Uganda Development Bank provides relief for struggling tourism sectorThe tourism sector was hard hit by Covid-19 because of its nature, as it depends largely on foreign visitors, and with various travel restrictions in the country, the number of foreign tourists reduced to 3.7%.
Close to half of the applicants in the tourism industry who sought financial relief from the Uganda Development Bank Limited in 2020 as a result of the Covid-19 pandemic were successful and a second round of disbursement is being planned later this year.
Ronald Wandera, the Monitoring, Evaluation and Learning Assistant at UDBL provides some insights into why and how the bank has been effective in supporting the sector during the two year downturn.
The Covid-19 pandemic has claimed more than six million lives worldwide over the past two years. In Uganda, there were about 163,416 confirmed cases and 3,588 deaths as of 9th of March 2022, according to Ministry of Health latest report.
To curb the spread of the virus, the government of Uganda imposed stringent mitigation and containment measures including travel restriction and total lockdowns which negatively affected different sectors of the economy.
The biggest impact was on the services sector, with tourism as one of the hardest hit sub-sectors. The tourism sector was hard hit by Covid-19 because of its nature, as it depends largely on foreign visitors, and with various travel restrictions in the country, the number of foreign tourists reduced to 3.7% .
In January 2022, the government fully opened the economy, but the tourism sector is still grappling with uncertainties as to when the situation will normalise.
With the on-set of the Covid-19 pandemic, the hotel occupancy level declined from 51 per cent in 2019 to 4 per centin2020 and the number remained very low through 2021. The total number of international tourists declined by 69 per cent from 1,542,620 to 473,083 at calendar year 2020, meaning that the country only received a third of the 2019 tourist numbers. As a result, Uganda’s tourism foreign exchange earnings dropped sharply by 73 pc from $1.6 billion to $440 million during the same period. Jobs lost at the end of June 2020 due to the pandemic stood at about 70 pc.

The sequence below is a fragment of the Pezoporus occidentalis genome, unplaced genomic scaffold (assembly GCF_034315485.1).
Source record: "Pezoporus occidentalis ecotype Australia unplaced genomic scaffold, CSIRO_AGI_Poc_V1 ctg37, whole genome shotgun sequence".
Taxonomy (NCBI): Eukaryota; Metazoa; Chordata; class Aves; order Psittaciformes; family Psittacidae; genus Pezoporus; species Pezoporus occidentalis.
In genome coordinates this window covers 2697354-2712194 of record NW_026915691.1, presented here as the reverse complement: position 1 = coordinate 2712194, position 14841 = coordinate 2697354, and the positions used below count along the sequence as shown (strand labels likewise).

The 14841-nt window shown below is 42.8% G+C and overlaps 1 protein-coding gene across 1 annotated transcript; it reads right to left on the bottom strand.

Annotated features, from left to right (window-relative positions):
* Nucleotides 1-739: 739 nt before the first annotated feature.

On the other hand, at least 30 pc of tourism jobs were recovered by end of March 2021, according to the Ministry of Tourism, Wildlife and Antiquities latest report and with the full opening of the economy in January 2022 the situation is improving. The opening will also result in the increase in the employment within the sector.
In 2020, the government through Bank of Uganda put in place credit relief measures to help stressed borrowers in various key growth sectors cope with the effects of the Covid-19 pandemic.
These measures allowed for; – suspension or reduction on repayment of principal and/or interest, applicable to the outstanding principal loan amounts; extension of the loan repayment period; reduction of interest rate on the loans; and other forms of loan rearrangement provided for under the Bank regulations.
These measures are set to expire in the first quarter of 2022. UDBL, the country’s development finance institution, continues to support the tourism sector to aid its post-pandemic recovery and promote sustainable socio-economic development. The Bank provides relatively cheap medium to long term loans and business advisory services to investors in the same sector, ranging from SMEs to large scale projects.
The Bank also plays the counter-cyclical stabilization role, as it scales up lending operations when other financial institutions experience temporary difficulties in providing credit to the private sector. Indeed, this was done, over the last two years of Covid-19 pandemic.
Additionally, the Bank plays risk absorption role for the state during economic downturns, most especially when sectors are in dire need for credit. In this case, UDBL is a crisis resolution vehicle. The Bank intervened to the pandemic situation by engaging with stakeholders, such as the Ministry of Finance, Planning and Economic Development, and European Union, to cushion the tourism sector from adverse effects of the pandemic through affordable funding and advisory services. UDBL put aside funds and put-up call for applications by 15th October 2020 to facilitate the sector to stay afloat.
From the first call for applications, 94 applicants applied for the intervention facility and 44 facilities were approved, and 42 of the 44 facilities approved have received funds to a tune of UGX20 billion out of the UGX61.8 Billion that the facility had set aside. The second Call has been opened to seek for applications from companies within the tourism sector. The relief fund has been adjusted to include a greening component and the successful companies will be offered free environmental assessment on request.
To ease access to the funding, eligibility criteria has been relaxed and the application period extended. In addition, to resuscitate the sector from Covid-19 effects, UDBL has put aside UGX 75 billion to support the tourism industry in the year 2022 signifying strong commitment to revive the economy through targeted financing.